The Mauritanian and the renewed push to Close Guantánamo

“I am an example because the government’s suspicion that I was a criminal was totally and one hundred percent wrong. I was never charged, let alone convicted, of any crime. The only independent judge I ever faced during my ordeal had ordered my release after seeing the secret evidence that even I wasn’t allowed to see.”
Former Guantánamo detainee Mohamedou Slahi, referred to as “The Mauritanian” by intelligence officials

In early February 2021, the Biden administration launched a formal review of the future of the detention facility at Guantánamo Bay. Will there be a genuine commitment to truth, accountability and remedy?

Almost 800 men have passed through the US detention facility at Guantánamo Bay. As the facility enters its 20th year, 40 Muslim men remain there facing indefinite detention. Two of them have been there since the facility opened on January 11, 2020, and fifteen since that first year. All 40 men have been held for over 12 years. At least 24 of them were held in secret CIA custody prior to their transfer to Guantánamo, some for over four years.

Six men have been approved for transfer, but no efforts are being made to relocate them to a country where their human rights are not at risk. The last detainee to leave Guantánamo did so in 2018, based on a plea agreement from 2014. The slow moving Military Commissions set up to bring detainees to trial have only dealt with about a dozen cases and offer no actual justice to anyone involved: they are inherently unfair and deny detainees fair trial rights.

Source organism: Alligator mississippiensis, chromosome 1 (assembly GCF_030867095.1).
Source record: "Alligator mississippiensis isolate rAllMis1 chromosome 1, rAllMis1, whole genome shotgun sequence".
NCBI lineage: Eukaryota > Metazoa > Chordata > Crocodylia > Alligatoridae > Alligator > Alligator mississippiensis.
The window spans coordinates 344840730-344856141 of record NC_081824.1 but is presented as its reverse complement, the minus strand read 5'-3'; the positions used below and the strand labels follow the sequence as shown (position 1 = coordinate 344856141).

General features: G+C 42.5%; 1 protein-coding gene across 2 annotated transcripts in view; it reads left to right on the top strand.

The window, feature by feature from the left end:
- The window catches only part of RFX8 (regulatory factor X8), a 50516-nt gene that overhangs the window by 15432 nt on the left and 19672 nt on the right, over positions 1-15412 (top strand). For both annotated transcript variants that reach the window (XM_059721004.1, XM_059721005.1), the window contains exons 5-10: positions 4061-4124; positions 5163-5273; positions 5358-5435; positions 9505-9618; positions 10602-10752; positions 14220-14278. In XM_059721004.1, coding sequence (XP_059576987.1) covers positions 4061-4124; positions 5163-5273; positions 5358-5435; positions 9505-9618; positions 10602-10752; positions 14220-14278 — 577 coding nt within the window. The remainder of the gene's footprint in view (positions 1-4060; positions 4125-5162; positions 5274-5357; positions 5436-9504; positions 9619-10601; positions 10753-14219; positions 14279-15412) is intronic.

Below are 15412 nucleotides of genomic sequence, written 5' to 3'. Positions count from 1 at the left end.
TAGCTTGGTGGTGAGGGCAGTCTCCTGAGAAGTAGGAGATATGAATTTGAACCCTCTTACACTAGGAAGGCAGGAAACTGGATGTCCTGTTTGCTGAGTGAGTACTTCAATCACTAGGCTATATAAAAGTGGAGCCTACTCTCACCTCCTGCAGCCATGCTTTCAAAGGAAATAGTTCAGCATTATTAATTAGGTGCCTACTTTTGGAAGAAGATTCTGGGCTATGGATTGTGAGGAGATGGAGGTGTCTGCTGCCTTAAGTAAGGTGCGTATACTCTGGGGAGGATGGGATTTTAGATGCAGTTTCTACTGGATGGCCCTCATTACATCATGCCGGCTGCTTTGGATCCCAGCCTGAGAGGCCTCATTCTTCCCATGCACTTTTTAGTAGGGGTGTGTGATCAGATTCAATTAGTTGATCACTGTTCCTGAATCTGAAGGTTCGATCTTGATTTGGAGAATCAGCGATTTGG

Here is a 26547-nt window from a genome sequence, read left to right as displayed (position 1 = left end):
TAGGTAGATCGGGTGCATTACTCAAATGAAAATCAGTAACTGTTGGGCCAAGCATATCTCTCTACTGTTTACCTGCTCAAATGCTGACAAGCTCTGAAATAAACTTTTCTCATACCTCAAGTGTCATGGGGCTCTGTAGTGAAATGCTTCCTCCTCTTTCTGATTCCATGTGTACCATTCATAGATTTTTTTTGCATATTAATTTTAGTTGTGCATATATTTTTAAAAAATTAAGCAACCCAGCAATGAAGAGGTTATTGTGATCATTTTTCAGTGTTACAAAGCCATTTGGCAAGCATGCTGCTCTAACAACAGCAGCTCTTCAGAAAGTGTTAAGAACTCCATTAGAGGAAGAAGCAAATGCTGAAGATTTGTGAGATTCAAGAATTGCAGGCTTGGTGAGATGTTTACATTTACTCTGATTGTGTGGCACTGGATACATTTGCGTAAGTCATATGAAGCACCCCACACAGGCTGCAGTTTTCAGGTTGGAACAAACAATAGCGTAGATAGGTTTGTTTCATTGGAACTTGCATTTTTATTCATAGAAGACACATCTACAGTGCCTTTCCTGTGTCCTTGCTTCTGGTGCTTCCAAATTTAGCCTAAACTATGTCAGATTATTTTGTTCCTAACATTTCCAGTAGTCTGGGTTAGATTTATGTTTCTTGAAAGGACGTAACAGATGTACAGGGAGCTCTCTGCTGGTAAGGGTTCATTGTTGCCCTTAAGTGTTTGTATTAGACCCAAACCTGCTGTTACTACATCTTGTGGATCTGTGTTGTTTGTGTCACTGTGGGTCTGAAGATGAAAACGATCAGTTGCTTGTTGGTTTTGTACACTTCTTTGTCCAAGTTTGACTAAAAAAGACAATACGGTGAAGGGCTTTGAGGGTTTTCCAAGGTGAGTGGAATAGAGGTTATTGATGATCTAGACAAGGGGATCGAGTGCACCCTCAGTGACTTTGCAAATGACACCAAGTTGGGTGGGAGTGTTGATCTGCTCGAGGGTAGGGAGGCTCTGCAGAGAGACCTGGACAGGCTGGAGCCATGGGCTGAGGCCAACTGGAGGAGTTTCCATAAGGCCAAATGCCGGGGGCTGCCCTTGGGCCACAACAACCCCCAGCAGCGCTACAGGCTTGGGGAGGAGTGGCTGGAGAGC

But if we are looking at the statistics, this is perhaps the starkest one: the number of people held accountable for torture or enforced disappearance – crimes under international law – committed by US personnel against detainees? Zero.

If anyone still needs persuasion that Guantánamo Bay should be shut down once and for all, the release of The Mauritanian is a timely reminder.

Mohamedou Slahi was arrested in Mauritania in November 2001, then subjected to rendition to Jordan, where he was held for eight months.  He was transferred to Bagram in Afghanistan in July 2002, then finally to Guantánamo on August 4, 2002.

In Guantánamo during 2003, Mohamedou Slahi was allegedly deprived of sleep for some 70 days straight, subjected to strobe lighting and continuous loud heavy metal music, threats against him and his family, intimidation by dog, cold temperatures, dousing with cold water, physical assaults, and food deprivation. He was also allegedly subjected to torture or other cruel, inhuman or degrading treatment in Jordan, Bagram, and during his transfers. In April 2010, a federal judge ordered his release, noting that there is “ample evidence” that Mohamedou Slahi was subjected to “extensive and severe mistreatment at Guantánamo”. It would be six more years before Mohamedou Slahi would return to Mauritania, where he continues to face restrictions on his freedom of movement and ongoing demonization by the US government.

In 1999, Mohamedou Slahi moved from Germany to Canada, but left in January 2000 to return to Mauritania after what he describes as repeated harassment and interrogation by the Canadian officials. Throughout the following years, he would repeatedly be told that inaccurate information and questions provided by Canadian officials played a role in his interrogations and ongoing detention. He believes he was interrogated in 2003 by officials posing as RCMP officers — something that was known to have happened to Canadian citizen Omar Khadr at around the same time. The role of Canadian officials has never been investigated.


Read Amnesty’s new research on the ongoing human rights violations at Guantánamo Bay.


Let’s make sure the detention facility at Guantánamo never sees another anniversary.

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